China Scraps Restrictions On Group Tours To US, Japan, And Other Travel Markets

China Scraps Restrictions On Group Tours To US, Japan And Other Travel Markets

China has eased restrictions placed during the pandemic on tour groups for more countries, including major markets such as the United States, Japan, South Korea, and Australia.

The decision was made on Thursday and is effective immediately, according to the Chinese Ministry of Culture and Tourism.

Before the pandemic, mainland Chinese travelers spent more money abroad than travelers from any other nation, totaling $255 billion in 2019, with group trips estimated to account for about 60% of that total.

Many businesses around the world that depend on tourism are having financial difficulties as a result of their absence since the pandemic.

Restrictions were also eased for Germany and the United Kingdom, but not for Canada, whose relations with China have been particularly politically contentious of late.

The third list of nations approved by China was this. Twenty countries were in the first group approved in January, including Thailand, Russia, Cuba, and Argentina. forty nations made up the second group in March, including Brazil, France, Portugal, and Nepal.

China has never provided an explanation for its staggered approval process, but commentators have noted that countries that have taken longer to approve have had greater political and/or trade tensions with the world’s second-largest economy.

Fumio Kishida, the prime minister of Japan, praised the decision, as did the tourism ministers of Australia and South Korea, who claimed it would strengthen their nations’ economies.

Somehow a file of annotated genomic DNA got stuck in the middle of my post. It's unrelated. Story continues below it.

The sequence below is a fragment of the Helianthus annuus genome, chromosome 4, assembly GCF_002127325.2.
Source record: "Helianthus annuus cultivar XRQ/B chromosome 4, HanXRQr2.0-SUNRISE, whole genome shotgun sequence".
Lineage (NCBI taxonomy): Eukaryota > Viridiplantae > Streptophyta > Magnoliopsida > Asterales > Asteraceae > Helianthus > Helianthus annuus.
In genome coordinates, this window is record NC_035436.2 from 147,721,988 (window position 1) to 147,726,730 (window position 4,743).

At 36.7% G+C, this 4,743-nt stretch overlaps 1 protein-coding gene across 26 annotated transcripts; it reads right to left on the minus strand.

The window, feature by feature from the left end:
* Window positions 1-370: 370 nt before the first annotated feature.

“This is another positive step towards the stabilization of our relationship with China,” said Australian Trade and Tourism Minister Don Farrell.

It is unclear how much outbound travel by Chinese in the new countries will increase. Since the reopening of the borders, expectations that demand would pick up have largely not been achieved.

International flights in and out of China recovered in July to just 53% of 2019 levels.

This is mainly due to the staffing problems of many international airlines that have prevented them from flying more routes, the slow issuance of Chinese travel visas due to the backlog in many Western countries, and the weakening domestic economy that discourages many Chinese tourists from making major purchases.

Online, numerous Chinese people reacted to the news by expressing their lack of enthusiasm for international travel.

“I don’t want to go; I feel domestic travel is pretty good, such as the beautiful scenery in Xinjiang and the Northeast and the food is cheap,” said one Weibo user.